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If one person gets an mRNA vaccine that teaches their body to deal with a specific virus, and another person gets a similar but different mRNA vaccine, and another person gets a more "classic" vaccine with modified/weakened/dead virus cells, will there be any real difference in the antibodies developed by the three different people?

My gut instinct says that the antibodies/proteins developed by all of the people will be mostly identical, but I'm not a biologist.

I'm having difficulty finding articles/research on this. Full disclosure: this somewhat pertains to the SARS-CoV-2 and the varying vaccines, but it is also a more general question. I was hoping to find research on this, but it is proving difficult to google for such a verbose subject.

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    $\begingroup$ The mRNA may encode different antigenes, e.g. different parts of SARS-CoV-2's spike protein, or other parts of its membrane or hull. See nature.com/articles/s41422-020-00392-7. The immune response will/would differ accordingly even in the same individual. Obviously, inactivated viruses will expose several proteins, but not in isolation, and have a different response yet. $\endgroup$ Apr 15 at 11:16
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    $\begingroup$ In the COVID-19 pandemic, there has been some discussion on the effectiveness when people receive the first dose with one vaccine an the second dose with a different one. $\endgroup$
    – gerrit
    Apr 16 at 7:13
  • $\begingroup$ "differing vaccines" - Do they differ? All Covid-19 vaccines seem to code for the same spike, in full length (m-RNA- and vector-vaccines only differ in their being based on either RNA or DNA), and differences if there are pertain to coding specific promoting oder stop codons only? And even protein vaccines do not differ in that respect. Don't they all use the same spike antigen with all its epitopes? $\endgroup$ May 2 at 13:31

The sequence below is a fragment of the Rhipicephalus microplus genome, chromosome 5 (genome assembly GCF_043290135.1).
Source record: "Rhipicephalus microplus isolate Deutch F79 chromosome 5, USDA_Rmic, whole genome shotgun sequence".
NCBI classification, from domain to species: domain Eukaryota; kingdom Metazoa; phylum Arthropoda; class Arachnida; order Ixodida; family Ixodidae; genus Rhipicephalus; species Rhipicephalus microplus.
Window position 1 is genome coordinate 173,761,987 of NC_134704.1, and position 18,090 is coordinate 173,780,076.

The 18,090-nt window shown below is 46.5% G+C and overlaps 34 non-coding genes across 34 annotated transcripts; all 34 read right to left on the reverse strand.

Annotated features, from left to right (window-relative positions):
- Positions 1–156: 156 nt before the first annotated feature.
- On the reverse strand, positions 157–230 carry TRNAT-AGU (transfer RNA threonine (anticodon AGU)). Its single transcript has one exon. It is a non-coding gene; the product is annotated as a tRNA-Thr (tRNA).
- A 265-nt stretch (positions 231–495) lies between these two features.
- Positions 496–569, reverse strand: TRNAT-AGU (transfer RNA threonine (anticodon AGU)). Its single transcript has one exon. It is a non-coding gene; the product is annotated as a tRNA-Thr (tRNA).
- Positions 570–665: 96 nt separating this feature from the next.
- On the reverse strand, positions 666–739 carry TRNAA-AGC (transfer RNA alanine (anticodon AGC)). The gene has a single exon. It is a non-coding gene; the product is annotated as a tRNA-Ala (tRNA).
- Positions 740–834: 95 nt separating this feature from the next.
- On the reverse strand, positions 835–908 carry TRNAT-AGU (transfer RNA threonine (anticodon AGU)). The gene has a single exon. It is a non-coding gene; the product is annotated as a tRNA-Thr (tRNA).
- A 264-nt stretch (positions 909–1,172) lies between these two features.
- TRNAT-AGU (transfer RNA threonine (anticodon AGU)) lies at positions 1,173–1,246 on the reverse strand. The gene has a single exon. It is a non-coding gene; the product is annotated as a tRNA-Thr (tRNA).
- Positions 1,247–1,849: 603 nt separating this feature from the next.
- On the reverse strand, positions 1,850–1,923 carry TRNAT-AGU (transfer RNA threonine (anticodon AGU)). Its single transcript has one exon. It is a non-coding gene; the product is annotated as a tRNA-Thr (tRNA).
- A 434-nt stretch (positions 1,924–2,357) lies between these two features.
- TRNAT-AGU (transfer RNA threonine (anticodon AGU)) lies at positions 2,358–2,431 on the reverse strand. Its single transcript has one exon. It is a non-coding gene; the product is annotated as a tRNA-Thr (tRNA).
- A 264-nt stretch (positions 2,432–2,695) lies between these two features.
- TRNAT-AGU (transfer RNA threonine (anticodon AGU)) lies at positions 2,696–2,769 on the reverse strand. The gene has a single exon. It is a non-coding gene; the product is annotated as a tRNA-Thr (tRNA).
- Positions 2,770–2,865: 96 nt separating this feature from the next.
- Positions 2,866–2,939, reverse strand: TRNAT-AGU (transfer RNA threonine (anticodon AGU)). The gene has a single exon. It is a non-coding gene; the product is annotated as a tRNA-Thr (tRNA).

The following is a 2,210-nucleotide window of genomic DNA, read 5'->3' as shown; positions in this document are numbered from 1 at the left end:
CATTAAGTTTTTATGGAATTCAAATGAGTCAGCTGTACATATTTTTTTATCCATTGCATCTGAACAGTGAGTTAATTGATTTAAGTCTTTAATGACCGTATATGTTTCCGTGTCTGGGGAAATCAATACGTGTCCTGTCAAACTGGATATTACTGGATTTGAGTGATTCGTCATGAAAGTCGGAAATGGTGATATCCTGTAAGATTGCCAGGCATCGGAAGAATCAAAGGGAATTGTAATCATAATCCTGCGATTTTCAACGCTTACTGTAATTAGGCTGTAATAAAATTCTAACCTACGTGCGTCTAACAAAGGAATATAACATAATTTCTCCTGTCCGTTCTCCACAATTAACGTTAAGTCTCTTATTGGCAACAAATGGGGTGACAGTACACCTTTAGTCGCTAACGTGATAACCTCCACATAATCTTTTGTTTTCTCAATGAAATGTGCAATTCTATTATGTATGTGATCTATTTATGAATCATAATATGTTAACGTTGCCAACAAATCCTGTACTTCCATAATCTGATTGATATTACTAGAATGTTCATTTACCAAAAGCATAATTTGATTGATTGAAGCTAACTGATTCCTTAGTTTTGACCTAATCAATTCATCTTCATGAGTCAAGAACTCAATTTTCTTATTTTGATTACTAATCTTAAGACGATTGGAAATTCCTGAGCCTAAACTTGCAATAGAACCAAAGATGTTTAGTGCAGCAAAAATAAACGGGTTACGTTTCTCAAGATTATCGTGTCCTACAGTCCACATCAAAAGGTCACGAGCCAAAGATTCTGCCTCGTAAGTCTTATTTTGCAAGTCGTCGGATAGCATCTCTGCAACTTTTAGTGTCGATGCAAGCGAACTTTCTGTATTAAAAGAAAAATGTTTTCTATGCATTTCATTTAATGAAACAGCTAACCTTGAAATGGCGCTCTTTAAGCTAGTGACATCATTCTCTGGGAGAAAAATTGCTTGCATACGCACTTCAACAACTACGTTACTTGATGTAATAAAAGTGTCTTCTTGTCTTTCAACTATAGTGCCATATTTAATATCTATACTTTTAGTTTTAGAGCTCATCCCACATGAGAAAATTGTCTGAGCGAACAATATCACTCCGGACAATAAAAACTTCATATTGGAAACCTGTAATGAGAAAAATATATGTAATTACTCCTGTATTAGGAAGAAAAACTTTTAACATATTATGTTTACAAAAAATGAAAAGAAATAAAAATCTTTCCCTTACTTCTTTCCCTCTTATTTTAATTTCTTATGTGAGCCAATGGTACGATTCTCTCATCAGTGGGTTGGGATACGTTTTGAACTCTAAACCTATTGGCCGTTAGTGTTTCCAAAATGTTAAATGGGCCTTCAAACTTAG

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Due to the nature of the immune system, even people who receive the same vaccine will have a different set of antibodies.

Our immune systems generate a vast number of essentially random recognition combinations, unique to every individual. This leads to a polyclonal response to both infections and vaccines, involving multiple antibodies and the fine details of those antibodies differ based on the specific antibodies in the "library" that the person's body has generated.

Now, different antigens do result in different antibodies being selected for, so one might expect there to be additional differences due to getting an mRNA coding for a SARS-CoV-2 spike protein vs. getting a whole inactivated virus. There's a reason that the spike protein is the preferred target, however, in that its position on the outside of the virus leads it to be a focal point for the response to an inactivated virus.

Bottom line: the responses will differ, but will likely always have a varied set of antibodies targeting the spike protein in any case.

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    $\begingroup$ Great answer! I have a question. Won't all antibodies be targeted to antigens on the surface of the protein? Is it possible / useful for an antigen to bind to other types of proteins? $\endgroup$
    – gardenhead
    Apr 15 at 14:26
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    $\begingroup$ Antibodies do show up against non-structural proteins as well (e.g., ncbi.nlm.nih.gov/pmc/articles/PMC2812099). I believe this is more significant for antigen presentation, whereas the surface proteins are more significant for neutralization of extracellular viruses. $\endgroup$
    – jakebeal
    Apr 15 at 15:14
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    $\begingroup$ Do the antibody tests just look at common antibodies that should be shared across almost almost individuals who have developed a resistance to the virus? Even when the tests work as desired, could they still miss resistance in a person who has different antibodies for Sars-Cov-2 than the ones being tested for? If so, is this a common issue? $\endgroup$
    – tparker
    Apr 17 at 17:06
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    $\begingroup$ @tparker Antibody tests don't actually check for specific antibodies. Instead, they present pieces of the antigen (in this case, various fragments of SARS-CoV-2 virus) and measure how many antibodies in a person's blood will bind to them. $\endgroup$
    – jakebeal
    Apr 17 at 19:01
  • $\begingroup$ Would be interesting to know about the role of the MHC which differs from person to person (does MHC type depend on the cell type, by the way? For instance, do B- and T-cells differ in their MHC?) $\endgroup$ May 2 at 13:50

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